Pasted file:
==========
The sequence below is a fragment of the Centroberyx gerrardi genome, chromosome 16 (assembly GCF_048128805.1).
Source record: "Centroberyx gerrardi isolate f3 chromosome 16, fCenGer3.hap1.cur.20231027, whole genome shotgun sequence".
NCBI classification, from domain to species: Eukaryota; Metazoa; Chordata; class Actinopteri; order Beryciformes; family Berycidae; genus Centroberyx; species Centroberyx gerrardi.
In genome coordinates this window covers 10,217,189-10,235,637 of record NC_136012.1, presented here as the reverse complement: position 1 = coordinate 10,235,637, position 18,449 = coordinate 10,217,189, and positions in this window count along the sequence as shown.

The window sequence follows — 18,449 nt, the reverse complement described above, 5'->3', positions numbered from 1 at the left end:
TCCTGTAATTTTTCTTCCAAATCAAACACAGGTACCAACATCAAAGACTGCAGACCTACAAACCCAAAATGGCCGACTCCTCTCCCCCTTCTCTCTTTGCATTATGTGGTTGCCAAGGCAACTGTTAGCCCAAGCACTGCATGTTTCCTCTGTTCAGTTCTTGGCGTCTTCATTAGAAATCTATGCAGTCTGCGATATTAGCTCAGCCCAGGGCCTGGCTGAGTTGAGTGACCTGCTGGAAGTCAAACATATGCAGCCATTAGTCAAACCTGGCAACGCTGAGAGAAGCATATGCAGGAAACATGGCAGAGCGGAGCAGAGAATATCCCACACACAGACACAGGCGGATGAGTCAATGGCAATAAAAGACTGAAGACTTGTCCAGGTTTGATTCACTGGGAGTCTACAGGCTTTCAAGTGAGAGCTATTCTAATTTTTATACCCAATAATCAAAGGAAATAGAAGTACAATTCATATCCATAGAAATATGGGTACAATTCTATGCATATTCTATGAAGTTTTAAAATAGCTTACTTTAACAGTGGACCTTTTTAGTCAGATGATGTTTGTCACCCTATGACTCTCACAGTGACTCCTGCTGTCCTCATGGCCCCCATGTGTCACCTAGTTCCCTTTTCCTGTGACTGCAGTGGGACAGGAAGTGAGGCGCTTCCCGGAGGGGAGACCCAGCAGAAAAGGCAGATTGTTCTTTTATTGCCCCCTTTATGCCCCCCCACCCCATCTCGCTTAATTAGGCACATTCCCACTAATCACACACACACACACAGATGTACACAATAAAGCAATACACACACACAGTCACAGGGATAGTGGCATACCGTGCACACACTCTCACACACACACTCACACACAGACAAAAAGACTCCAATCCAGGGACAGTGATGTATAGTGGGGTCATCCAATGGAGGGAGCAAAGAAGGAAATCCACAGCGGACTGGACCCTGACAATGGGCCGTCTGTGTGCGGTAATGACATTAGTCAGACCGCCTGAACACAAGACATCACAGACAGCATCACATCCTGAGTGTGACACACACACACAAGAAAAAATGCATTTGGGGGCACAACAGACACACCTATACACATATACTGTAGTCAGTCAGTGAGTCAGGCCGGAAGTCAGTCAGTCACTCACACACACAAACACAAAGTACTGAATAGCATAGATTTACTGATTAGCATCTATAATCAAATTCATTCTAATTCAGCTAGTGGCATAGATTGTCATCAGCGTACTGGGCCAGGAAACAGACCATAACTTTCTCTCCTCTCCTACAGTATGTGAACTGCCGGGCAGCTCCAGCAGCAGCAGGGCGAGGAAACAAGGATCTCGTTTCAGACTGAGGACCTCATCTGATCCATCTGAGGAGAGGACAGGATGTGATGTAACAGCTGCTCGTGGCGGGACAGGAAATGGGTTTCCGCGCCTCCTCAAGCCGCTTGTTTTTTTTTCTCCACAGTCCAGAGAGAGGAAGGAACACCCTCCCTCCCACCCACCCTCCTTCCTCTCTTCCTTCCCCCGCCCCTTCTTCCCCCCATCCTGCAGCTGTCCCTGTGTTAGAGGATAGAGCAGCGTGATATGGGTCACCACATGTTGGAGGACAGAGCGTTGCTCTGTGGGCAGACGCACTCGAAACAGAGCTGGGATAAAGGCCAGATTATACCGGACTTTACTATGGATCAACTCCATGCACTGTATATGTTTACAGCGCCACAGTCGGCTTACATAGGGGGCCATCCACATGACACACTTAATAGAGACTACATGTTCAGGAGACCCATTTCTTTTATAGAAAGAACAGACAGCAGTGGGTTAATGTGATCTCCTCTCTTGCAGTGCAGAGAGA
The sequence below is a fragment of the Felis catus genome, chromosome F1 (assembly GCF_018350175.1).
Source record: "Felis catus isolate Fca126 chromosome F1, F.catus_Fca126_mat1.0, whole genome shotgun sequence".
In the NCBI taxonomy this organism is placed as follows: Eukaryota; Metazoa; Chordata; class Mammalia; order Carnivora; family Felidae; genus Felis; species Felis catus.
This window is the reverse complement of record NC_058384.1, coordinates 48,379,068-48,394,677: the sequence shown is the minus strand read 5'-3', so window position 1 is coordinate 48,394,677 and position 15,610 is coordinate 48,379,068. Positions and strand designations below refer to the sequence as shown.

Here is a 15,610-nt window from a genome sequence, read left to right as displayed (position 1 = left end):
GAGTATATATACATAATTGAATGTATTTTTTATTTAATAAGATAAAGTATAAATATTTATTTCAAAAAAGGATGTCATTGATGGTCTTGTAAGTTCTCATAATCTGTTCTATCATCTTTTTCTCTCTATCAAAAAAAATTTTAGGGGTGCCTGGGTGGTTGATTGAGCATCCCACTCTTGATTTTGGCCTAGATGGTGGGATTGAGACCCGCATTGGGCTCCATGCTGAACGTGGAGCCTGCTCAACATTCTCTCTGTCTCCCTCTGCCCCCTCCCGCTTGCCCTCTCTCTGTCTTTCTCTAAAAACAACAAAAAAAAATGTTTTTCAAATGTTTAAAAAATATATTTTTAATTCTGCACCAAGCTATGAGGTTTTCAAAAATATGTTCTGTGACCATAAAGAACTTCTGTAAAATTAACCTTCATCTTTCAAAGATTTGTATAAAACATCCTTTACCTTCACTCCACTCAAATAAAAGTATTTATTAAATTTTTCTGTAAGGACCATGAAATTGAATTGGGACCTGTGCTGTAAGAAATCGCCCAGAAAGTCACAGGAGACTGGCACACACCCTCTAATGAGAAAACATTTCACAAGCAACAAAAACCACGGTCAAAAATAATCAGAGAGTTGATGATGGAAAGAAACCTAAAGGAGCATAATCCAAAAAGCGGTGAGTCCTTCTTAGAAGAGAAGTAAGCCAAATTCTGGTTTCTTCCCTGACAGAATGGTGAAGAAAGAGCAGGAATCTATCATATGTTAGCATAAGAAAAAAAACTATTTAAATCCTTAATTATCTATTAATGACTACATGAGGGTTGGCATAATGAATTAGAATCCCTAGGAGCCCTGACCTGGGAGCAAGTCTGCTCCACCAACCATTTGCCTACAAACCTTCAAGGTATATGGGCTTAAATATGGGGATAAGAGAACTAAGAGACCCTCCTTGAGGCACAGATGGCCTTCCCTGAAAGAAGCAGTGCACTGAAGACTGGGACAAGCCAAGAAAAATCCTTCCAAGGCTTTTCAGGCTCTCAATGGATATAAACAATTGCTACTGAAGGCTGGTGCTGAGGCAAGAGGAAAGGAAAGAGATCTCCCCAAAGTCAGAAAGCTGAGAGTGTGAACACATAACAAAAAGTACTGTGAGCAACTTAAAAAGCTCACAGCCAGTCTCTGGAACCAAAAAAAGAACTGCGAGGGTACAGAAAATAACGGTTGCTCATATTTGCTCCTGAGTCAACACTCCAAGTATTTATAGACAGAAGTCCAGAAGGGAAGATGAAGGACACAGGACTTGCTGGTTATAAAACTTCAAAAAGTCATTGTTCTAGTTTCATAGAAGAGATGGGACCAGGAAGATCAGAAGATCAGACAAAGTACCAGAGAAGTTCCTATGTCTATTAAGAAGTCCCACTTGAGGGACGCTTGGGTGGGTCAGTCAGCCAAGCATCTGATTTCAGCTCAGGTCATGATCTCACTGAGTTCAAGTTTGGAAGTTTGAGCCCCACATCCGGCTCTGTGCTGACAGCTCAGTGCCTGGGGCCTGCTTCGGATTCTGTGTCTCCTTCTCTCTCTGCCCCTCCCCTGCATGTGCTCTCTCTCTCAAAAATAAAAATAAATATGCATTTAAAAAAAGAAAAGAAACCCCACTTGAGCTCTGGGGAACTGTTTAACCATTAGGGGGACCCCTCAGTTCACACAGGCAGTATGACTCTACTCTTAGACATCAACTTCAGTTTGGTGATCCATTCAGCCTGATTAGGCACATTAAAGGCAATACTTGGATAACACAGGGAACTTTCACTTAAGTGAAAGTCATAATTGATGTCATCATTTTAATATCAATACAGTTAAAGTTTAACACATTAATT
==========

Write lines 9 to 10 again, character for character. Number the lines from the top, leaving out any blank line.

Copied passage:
In the NCBI taxonomy this organism is placed as follows: Eukaryota; Metazoa; Chordata; class Mammalia; order Carnivora; family Felidae; genus Felis; species Felis catus.
This window is the reverse complement of record NC_058384.1, coordinates 48,379,068-48,394,677: the sequence shown is the minus strand read 5'-3', so window position 1 is coordinate 48,394,677 and position 15,610 is coordinate 48,379,068. Positions and strand designations below refer to the sequence as shown.